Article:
Back to School Problem: Backpacks on the spine
As students return or don't return to school, it's imperative to start to think of the impact of the backpack. A finite element assessment study showed that a one-pound book in a backpack weighs seven books to the spine. When the student leans forward 20 degrees, then the one-pound book in a backpack exerts 12 books to the spine.
Backpacks are standard load carriers for people of all ages, especially school children and the military. This study describes the effect of forces exerted by specific backpack weights on a model of the spine. It is essential for understanding the load that the spine experiences.
It can be a problem with long-lasting effects.
People everywhere have struggled to assess the impact of objects in a backpack to the body in general, and the spine in particular. Backpack use is associated with back pain, intervertebral disc compression, neck pain, altered posture, altered walking mechanics, and plantar foot pressure.
Weight of Person Lbs. (kg.) Conventional Recommendation Conventional Actual Weight Allowed Lbs.(kg.)
Force that the spine sees in neutral (lbf.)
New Study Force that the spine sees in 20° Forward Flexion (lbf.)
Estimated 6 years old 50 (13) 10% bodyweight 5 (2) 36 58
Estimated adolescent 15 years old 124 (56) 10% bodyweight 12 (6) 110 143
Estimated young adult 18 years old 150 (68) 15% bodyweight 23 (10) 162 261
Estimated young adult 18 years old 200 (91) 15% bodyweight 30 (14) 216 348
Estimated college aged adult 150 (68) 20% bodyweight 30 (14) 216 348
Estimated college aged adult 200 (91) 20% bodyweight 40 (18) 288 464
Previous studies have suggested a safe load of 10% body weight in children and adolescents, 13% and 15% in young adults, and 15-20% in college-aged adults. This study focuses on the force generated to the spine.
The first affected are the ligaments. When the ligaments are stressed and are inflamed, then there is a loss of side-by-side range of motion and stiffness. The muscles are also stressed and inflamed. Stressing a muscle makes it stronger. However, persistent eccentric loading leads to intractable pain. The disc spaces are also eccentrically loaded, seeing undue stresses. With constant eccentric loading, the process of wear, tear, and degeneration proceeds. Surgery may be needed.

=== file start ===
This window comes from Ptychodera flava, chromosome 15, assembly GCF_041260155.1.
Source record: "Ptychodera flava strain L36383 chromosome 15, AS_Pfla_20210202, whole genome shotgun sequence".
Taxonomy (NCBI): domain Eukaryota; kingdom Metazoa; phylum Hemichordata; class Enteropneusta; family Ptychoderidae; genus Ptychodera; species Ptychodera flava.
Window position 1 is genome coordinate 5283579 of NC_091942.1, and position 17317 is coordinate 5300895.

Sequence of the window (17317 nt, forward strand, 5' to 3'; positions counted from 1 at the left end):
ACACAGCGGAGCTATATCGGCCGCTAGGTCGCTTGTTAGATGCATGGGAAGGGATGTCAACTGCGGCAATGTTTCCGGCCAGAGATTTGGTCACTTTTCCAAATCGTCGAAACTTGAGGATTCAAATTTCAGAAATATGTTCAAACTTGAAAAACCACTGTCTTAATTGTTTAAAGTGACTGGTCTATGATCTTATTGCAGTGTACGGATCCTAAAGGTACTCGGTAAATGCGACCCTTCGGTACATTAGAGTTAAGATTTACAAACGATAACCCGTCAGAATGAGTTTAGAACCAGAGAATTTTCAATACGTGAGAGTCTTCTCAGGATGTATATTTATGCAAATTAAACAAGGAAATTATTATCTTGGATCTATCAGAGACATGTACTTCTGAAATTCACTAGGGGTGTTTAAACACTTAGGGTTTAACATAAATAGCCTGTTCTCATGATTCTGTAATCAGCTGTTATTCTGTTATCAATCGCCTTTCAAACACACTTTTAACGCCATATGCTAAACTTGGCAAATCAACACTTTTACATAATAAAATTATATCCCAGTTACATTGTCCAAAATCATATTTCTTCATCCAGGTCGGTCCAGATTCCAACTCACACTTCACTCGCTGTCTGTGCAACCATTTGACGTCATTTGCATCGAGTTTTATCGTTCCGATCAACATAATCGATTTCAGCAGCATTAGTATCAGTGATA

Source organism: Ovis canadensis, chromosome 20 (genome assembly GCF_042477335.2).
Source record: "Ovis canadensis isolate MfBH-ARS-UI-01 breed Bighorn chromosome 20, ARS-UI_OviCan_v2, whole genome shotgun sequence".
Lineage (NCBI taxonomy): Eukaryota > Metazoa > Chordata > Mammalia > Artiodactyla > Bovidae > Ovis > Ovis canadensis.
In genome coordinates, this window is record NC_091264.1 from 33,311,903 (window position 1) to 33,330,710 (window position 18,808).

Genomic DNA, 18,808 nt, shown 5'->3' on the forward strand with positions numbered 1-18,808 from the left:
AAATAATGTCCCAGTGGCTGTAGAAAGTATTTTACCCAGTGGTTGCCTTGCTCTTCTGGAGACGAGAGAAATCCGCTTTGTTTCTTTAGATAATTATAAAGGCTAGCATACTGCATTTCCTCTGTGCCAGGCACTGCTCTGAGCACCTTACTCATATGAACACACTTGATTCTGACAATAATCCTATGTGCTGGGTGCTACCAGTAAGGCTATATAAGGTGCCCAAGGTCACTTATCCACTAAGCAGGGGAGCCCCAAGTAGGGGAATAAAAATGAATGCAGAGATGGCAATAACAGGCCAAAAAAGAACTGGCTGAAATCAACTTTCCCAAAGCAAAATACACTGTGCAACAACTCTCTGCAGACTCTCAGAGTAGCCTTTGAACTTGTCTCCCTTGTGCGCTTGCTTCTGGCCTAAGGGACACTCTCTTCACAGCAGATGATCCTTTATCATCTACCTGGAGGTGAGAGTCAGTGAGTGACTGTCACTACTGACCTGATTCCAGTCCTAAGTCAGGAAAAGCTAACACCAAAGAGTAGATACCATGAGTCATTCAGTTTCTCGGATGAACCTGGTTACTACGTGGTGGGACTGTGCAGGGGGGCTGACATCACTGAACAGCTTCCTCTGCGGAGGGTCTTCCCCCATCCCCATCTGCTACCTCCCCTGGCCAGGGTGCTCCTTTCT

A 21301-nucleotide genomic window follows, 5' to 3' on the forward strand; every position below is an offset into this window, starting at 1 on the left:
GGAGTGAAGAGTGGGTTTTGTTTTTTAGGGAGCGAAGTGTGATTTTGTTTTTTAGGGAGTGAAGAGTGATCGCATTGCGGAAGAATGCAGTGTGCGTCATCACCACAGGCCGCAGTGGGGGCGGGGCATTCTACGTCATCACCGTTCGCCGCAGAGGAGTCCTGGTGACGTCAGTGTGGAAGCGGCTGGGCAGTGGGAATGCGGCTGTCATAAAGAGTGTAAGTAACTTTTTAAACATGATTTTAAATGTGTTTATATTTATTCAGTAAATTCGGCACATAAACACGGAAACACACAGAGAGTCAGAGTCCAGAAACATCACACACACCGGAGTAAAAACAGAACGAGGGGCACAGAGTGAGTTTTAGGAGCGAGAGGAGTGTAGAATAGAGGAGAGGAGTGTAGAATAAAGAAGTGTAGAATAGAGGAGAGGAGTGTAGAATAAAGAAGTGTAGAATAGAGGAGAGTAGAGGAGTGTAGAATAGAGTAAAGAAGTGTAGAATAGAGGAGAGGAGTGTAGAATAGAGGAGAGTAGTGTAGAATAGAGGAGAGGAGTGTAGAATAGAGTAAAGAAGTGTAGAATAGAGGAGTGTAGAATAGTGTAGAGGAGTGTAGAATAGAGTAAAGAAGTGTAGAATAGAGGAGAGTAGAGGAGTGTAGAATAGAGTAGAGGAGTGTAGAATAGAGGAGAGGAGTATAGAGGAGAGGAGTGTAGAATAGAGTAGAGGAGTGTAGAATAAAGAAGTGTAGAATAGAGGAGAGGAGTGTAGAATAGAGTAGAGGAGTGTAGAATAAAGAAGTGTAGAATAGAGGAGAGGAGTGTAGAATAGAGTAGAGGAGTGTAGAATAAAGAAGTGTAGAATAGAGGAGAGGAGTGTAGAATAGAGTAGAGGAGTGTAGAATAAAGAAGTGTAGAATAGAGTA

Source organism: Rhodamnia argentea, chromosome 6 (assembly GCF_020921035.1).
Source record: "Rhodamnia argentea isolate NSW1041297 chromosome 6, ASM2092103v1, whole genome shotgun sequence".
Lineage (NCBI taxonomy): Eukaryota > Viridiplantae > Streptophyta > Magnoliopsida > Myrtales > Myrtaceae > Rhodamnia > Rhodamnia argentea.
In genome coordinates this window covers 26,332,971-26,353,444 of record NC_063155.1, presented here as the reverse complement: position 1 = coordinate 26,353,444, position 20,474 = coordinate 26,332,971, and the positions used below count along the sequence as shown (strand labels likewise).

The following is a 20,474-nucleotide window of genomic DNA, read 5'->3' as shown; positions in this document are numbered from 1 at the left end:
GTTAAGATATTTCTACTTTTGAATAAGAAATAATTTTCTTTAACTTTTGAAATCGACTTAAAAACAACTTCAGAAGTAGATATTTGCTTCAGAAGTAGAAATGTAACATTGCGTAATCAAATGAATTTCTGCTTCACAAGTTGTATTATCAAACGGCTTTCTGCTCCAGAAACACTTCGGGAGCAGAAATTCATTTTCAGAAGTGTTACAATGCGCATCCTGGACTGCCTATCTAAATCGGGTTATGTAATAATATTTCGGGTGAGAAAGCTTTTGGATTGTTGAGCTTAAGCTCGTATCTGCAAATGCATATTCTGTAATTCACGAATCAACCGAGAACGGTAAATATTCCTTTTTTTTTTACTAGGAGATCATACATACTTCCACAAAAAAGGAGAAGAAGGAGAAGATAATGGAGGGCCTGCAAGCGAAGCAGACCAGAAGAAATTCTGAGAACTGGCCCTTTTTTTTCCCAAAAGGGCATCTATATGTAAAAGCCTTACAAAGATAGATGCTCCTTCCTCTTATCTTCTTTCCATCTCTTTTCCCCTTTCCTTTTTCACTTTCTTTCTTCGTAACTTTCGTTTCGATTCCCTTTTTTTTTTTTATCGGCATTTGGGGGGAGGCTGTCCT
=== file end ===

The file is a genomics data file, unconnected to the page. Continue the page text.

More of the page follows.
One Book = 7 Books to the Spine When the force magnifiers are identified at 7X in neutral spine, and 12X in 20 degrees of forward posture, people should be careful with their contents in a backpack.
Thinking About Your Packing Pack only what is necessary. People tend to overpack and bring every possible option available in their backpacks. A person with a hoarding disorder experiences distress at the thought of getting rid of items. Now each item is shown to have consequences to the spine.
Embrace digital textbooks. Digital textbooks are easier to read, access pages and do not transmit forces on the spine.
Embrace Neutral Alignment = Proper Posture Proper posture is the position of
“Ears above the shoulder,
Angel Wings back”, = chest open
This position is the most efficient. This proper posture includes your chin being level with the floor, your scapula retracted, and your abdomen firm. Our study shows that in neutral alignment, which is good posture, the forces on the spine are 7.2X the weight. With just 20 degrees of forward posture = poor posture, the force is magnified to 11.6X the weight. This results in a 60% increase in forces.
Wear Both straps. The forces on the spine are the same with one strap or two straps. Both straps allow for a division of the forces that the spine sees. Similarly, with one strap, one side sees twice the amount of forces.
Keep the Backpack Closest to The Body: Closest to the body is the most efficient position for diminishing spine forces.
Develop a strong core and legs. The body provides certain inherent muscle shock absorbers. Building the core muscles with planking for example helps to strengthen the body’s force dampeners. Strong thigh muscles help.
New Technology Diminishes Spine Forces Seen in Backpacks Patented technologies (US Patent 9,700,080 B1) address the postural, ergonomic reinforcement of backpacks to diminish the forces seen by the spine with 40 – 70% efficiency.
Find a safe backpack:
Helping with this article: Dr. Kenneth K. Hansraj:
On the forefront of spinal surgery American spine surgeon Dr. Kenneth K. Hansraj is a spinal and orthopedic surgeon specializing in cervical, thoracic and lumbar procedures for example laminectomies and spinal fusions. Dr. Hansraj believes in tailoring the operation to the patient using the latest spine technologies. Dr. Ken is a spinal surgeon at Nuvance Health based at The Vassar Brothers Medical Center in the Hudson Valley, NY